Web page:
The world over, protests continue calling for democracy in Burma (renamed Myanmar by the SLORC), and for the end of the use of deadly force against its own people.
Malaysia is no different. Earlier today, Malaysiakini reported that about 1,500 protesters rallied outside the Burma embassy.
The group, including women and children, chanted pro-democracy slogans outside the barricaded Burma embassy before burning a poster bearing the portrait of Senior General Than Shwe.
Many carried posters saying: "End Violence on Monks," while others demanded "Death to Junta!"
(source: Malaysiakini - subscription required)
The riot police was close at hand as they usually are during protests such as these, and the report states that the rally was conducted peacefully, without any untoward incident.
Al-Jazeera this afternoon reported that as far as the UN is concerned, the recent visit to Burma by special envoy Ibrahim Gambari "cannot be called a success'. Ban Ki Moon, UN Secretary General said, however, that the envoy "delivered 'the strongest possible message' to the country's military rulers over its bloody crackdown on anti-government protests".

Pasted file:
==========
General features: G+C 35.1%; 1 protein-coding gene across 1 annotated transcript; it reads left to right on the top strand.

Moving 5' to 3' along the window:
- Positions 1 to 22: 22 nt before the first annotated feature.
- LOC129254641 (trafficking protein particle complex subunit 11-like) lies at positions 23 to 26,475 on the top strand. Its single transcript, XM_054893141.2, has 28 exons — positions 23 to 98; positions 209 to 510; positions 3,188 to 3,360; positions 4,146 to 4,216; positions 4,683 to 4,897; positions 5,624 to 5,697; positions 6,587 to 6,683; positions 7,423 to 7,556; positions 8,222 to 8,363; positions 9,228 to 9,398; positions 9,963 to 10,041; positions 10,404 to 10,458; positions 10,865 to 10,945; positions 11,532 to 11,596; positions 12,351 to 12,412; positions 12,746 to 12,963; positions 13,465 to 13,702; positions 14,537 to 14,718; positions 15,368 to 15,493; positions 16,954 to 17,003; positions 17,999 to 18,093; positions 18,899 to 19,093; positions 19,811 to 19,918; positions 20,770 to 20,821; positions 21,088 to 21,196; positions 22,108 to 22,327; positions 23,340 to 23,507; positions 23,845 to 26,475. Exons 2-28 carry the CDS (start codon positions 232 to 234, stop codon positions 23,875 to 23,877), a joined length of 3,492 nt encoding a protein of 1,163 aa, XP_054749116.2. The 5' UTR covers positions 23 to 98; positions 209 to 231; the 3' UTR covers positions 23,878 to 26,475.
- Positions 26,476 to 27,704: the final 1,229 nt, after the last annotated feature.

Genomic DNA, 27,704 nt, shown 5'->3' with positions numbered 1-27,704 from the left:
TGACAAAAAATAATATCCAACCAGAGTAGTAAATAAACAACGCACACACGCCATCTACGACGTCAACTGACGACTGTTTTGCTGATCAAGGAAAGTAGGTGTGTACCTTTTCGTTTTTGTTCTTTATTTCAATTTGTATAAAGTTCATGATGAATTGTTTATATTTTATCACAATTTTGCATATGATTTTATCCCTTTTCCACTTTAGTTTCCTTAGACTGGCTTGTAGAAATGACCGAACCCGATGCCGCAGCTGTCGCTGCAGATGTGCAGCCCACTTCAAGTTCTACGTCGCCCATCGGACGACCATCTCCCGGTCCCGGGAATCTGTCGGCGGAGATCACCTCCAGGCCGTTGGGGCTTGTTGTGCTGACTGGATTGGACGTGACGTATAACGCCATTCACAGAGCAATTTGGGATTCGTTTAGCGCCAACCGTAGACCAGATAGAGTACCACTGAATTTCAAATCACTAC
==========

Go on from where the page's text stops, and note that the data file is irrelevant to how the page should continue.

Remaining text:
(more UN reaction, and what you can do, in the full post)
In the wake of violent action by government troops on protesters in Burma, the government had shut down Internet access in the country, and prohibited the press from reporting on any unrest.
Now, if you've been following myAsylum the past couple of days, you would have noticed that Walski has used the name Myanmar to refer to the country. But then, we refer to their citizens as Burmese and not Myanmarese. What gives?
Well, a quick look at Wikipedia will tell you that Burma was renamed Myanmar (or in full, The Union of Myanmar) by the State Law and Order Restoration Council (SLORC) on June 18, 1989. The SLORC was what the military government was then known as, changing its name to the State Peace and Development Council (SPDC) in 1997. Linguistically, both names are valid - Bama or Bamar is the oral, colloqial name, while Myanma is the literary, written name in the Burmese language (source: Wikipedia).
In a way, calling the nation Myanmar in English, is in support of the SPDC, which is why some countries and agencies worldwide still refer to the country as Burma, which is what myAsylum chooses to call it from now on.
Why This Post?
Simply put, this is part of myAsylum's support for the Free Burma web campaign, where participants (blog or website owners) dedicate a post today - October 4th, 2007 - which has been declared International Bloggers' Day for Burma.
Since it will still be October 4th in many parts of the world for many more hours, Walski urges you to take part, if you can.